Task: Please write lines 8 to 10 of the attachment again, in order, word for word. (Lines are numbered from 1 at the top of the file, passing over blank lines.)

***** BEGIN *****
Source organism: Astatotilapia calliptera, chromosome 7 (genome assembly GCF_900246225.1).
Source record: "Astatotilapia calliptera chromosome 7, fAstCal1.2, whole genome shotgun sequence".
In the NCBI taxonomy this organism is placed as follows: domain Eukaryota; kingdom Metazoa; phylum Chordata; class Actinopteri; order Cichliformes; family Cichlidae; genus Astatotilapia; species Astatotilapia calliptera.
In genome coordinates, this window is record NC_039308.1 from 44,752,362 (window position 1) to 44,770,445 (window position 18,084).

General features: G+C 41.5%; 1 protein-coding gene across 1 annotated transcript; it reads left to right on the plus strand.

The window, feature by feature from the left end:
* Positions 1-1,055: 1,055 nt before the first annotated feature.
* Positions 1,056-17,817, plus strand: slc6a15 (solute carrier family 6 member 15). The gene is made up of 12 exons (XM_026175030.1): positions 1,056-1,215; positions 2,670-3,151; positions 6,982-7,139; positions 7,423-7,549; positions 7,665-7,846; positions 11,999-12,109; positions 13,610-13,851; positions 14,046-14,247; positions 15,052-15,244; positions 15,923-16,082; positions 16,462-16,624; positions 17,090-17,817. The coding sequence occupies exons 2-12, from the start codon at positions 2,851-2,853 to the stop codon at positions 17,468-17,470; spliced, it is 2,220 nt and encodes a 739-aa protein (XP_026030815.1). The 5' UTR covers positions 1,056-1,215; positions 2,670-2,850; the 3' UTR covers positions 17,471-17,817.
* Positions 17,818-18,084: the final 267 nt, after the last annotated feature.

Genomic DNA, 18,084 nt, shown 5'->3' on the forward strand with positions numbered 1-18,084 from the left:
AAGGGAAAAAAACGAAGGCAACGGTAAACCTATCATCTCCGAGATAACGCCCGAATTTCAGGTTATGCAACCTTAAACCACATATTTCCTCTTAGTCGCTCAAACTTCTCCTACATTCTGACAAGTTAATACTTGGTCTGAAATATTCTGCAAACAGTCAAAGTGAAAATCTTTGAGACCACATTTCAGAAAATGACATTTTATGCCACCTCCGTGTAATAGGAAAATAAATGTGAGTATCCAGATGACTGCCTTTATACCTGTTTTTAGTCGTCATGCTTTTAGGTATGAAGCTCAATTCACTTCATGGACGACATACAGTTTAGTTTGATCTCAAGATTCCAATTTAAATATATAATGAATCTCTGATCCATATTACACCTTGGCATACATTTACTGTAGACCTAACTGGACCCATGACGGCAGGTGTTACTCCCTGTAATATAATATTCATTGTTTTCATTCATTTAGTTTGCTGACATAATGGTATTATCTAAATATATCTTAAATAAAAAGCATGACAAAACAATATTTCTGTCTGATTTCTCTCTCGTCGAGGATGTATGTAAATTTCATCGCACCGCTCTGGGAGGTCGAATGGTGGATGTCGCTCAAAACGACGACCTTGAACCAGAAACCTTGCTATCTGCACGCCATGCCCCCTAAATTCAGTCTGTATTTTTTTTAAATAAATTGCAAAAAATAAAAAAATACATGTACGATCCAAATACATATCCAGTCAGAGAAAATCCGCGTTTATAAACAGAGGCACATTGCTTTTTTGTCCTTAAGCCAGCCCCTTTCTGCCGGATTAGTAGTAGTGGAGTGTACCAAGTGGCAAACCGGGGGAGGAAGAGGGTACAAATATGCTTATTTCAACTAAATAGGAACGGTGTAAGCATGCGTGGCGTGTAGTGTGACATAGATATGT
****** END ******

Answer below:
* Positions 1,056-17,817, plus strand: slc6a15 (solute carrier family 6 member 15). The gene is made up of 12 exons (XM_026175030.1): positions 1,056-1,215; positions 2,670-3,151; positions 6,982-7,139; positions 7,423-7,549; positions 7,665-7,846; positions 11,999-12,109; positions 13,610-13,851; positions 14,046-14,247; positions 15,052-15,244; positions 15,923-16,082; positions 16,462-16,624; positions 17,090-17,817. The coding sequence occupies exons 2-12, from the start codon at positions 2,851-2,853 to the stop codon at positions 17,468-17,470; spliced, it is 2,220 nt and encodes a 739-aa protein (XP_026030815.1). The 5' UTR covers positions 1,056-1,215; positions 2,670-2,850; the 3' UTR covers positions 17,471-17,817.
* Positions 17,818-18,084: the final 267 nt, after the last annotated feature.

Genomic DNA, 18,084 nt, shown 5'->3' on the forward strand with positions numbered 1-18,084 from the left: